All this leaves me slightly confused, and with the feeling that somehow patients are being ripped off somewhere.  And I find it really hard to swallow that there are businesses who profit because people get sick.  I wonder just how insurance companies figure into this, too.  I know that they establish contracts with medical providers.  Do they do the same with pharmaceutical companies or only with pharmacies?  I am relieved to have medical insurance coverage to help me with my medical costs, including drug costs. 

I still don't understand how pharmaceutical companies get to operate under different pricing rules -- at least, that's the way it looks to me.....


Allison Scanlan said...

Wake up! Obviously they profit off of sick people. There's so much research showing cures for diseases that end the need for medications, but cures wouldn't let them profit, would they? It us better in their opinion to have lots of sick people and those who are dying that they can make billions with one drug. The cycle goes: people trust their doctors, doctors are educated by pharmaceuticals, pharmaceuticals pay for advertising on media, media's voices are controlled and they can't mention cures, and people like taking a pill to get rud of symptoms with out catering if they heal the disease/ sickness.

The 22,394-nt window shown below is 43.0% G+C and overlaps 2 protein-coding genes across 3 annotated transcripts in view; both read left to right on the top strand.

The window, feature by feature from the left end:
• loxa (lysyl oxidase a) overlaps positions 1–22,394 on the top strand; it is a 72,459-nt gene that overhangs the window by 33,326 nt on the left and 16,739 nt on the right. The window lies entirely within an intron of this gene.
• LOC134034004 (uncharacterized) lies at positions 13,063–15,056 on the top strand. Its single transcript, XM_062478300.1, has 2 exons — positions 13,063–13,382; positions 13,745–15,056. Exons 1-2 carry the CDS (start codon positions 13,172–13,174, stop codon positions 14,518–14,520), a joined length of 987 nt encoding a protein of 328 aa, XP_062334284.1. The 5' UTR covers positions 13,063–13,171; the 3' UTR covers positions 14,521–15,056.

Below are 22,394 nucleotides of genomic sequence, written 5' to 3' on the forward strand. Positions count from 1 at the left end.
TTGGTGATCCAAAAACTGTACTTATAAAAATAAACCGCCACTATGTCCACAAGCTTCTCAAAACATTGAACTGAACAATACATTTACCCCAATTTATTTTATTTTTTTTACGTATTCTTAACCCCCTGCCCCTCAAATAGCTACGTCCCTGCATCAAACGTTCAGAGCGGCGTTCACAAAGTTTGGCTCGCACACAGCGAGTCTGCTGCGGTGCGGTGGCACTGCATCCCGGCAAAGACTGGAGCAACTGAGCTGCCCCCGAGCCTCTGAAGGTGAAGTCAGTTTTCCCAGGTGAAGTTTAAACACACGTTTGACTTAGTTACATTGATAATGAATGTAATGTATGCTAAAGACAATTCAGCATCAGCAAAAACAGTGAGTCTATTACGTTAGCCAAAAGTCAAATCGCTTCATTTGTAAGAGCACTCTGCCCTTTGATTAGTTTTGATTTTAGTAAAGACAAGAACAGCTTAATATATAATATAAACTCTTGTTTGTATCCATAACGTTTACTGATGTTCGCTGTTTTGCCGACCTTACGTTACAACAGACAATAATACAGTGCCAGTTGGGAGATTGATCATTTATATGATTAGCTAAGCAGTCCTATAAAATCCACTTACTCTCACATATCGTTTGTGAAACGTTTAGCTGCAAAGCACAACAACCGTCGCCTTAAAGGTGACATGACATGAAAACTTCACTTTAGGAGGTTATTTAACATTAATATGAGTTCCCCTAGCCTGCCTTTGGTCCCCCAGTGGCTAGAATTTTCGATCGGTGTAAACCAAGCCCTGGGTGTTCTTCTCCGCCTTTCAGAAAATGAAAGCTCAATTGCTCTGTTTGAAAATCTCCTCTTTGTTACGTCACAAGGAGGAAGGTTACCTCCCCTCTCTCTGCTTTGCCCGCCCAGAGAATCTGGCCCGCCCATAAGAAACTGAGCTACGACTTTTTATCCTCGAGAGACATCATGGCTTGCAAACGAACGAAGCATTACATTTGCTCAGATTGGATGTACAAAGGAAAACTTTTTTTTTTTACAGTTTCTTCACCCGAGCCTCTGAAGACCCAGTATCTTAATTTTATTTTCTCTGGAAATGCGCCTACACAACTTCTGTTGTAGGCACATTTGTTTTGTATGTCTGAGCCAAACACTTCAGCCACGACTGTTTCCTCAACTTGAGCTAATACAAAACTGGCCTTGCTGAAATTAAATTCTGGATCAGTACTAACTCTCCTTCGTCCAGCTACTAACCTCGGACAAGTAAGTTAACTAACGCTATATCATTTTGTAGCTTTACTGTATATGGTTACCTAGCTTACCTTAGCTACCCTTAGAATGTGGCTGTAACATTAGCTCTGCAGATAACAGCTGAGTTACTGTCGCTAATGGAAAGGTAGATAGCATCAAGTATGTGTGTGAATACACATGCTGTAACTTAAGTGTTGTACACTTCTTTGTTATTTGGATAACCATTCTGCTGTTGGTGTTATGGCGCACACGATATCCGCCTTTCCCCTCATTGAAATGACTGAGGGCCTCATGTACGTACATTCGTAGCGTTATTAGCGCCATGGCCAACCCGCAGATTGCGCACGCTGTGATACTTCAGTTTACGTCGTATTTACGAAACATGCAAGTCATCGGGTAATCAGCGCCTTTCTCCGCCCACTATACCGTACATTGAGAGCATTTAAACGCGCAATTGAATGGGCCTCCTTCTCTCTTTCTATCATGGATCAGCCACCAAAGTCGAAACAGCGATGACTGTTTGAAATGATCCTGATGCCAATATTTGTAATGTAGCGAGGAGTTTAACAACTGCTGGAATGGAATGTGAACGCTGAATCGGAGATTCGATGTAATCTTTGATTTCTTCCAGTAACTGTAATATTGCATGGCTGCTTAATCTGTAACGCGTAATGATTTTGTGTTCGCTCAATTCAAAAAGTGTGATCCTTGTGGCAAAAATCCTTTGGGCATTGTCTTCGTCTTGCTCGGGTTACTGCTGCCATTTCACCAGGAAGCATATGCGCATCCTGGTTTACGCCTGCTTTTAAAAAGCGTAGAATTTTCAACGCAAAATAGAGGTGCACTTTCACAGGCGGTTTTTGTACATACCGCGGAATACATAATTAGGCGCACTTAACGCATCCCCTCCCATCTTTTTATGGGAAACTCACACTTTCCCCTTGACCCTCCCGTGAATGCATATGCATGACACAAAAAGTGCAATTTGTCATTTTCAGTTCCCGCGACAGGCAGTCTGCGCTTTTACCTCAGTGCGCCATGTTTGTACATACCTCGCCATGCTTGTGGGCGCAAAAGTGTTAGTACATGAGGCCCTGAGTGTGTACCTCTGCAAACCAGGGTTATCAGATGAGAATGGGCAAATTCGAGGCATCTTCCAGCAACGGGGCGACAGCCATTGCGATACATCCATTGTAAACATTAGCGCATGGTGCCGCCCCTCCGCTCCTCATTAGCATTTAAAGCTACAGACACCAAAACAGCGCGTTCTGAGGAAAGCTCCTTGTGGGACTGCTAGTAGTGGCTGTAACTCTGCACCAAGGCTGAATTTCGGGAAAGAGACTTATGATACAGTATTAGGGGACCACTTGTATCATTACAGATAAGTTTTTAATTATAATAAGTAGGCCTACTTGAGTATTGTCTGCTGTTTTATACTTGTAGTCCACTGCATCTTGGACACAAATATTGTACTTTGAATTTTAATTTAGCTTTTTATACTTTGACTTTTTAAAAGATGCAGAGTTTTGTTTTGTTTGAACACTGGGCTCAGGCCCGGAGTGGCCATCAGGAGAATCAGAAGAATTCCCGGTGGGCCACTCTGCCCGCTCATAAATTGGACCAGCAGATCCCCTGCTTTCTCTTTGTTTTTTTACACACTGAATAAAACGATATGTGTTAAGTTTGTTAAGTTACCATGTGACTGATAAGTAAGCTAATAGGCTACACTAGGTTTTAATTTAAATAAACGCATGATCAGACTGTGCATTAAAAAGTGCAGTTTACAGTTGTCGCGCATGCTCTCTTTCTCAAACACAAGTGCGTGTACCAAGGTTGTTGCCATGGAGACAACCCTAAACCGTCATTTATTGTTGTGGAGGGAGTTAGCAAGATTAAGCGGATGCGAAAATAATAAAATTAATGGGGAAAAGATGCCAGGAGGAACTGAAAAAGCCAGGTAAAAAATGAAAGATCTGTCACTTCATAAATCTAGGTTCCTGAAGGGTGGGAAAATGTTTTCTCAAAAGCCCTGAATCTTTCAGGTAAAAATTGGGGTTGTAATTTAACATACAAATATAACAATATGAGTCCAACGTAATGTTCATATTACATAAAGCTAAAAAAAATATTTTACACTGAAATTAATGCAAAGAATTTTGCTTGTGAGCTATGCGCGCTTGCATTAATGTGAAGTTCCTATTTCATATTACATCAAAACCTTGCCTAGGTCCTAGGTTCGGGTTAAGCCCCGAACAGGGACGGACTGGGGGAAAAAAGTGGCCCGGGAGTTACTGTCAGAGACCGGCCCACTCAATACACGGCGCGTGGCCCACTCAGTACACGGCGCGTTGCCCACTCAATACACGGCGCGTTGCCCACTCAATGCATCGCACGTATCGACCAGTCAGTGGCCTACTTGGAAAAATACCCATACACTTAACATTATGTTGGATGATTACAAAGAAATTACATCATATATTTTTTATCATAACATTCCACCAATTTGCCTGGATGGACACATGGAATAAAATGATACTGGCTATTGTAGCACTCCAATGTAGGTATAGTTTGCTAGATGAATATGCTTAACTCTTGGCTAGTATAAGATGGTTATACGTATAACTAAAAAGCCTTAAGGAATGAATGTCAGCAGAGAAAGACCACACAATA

Gina said...

Wow, Allison, that's one way of looking at it, of course. We could choose to look at other businesses in the same way. For example, let's say a computer manufacturer wants to make money off his customers. So, he throws out any commitment to quality and churns out cheap computers that he prices at five times the production and distribution cost. His company is famous and he sells his computers like gangbusters, but they don't last. So his customers must buy new computers 2 or 3 or 4 years down the line. This, of course, is what capitalism is all about: making money.

I understand that your objection about big pharma is that they are capitalists, making a profit off of sick people. I tend to agree. I'd like to see their balance sheets, frankly, to see how much they spend in R&D broken out by drug, how much they spend on marketing and publicity broken out by drug, and how much is actual production costs. I know that biologic drugs are difficult and expensive to produce because they are organic, must be stored carefully in refrigeration, and some are administered through infusion. But I do believe that the pharmas charge Americans far more than they charge their foreign markets. Why? Because we pay it. Or rather, the insurance companies cover the cost.

I would like to correct you about where doctors receive their education -- about both physical anatomy, diseases, medicine, and drugs. They learn about all these things in medical school, not from pharmas.

In addition, did you hear about the drug recently that can cure Hepatitis C? This chronic illness is devastating and has been incurable up until now. Here's an article about the new drug:

Thanks for your comment!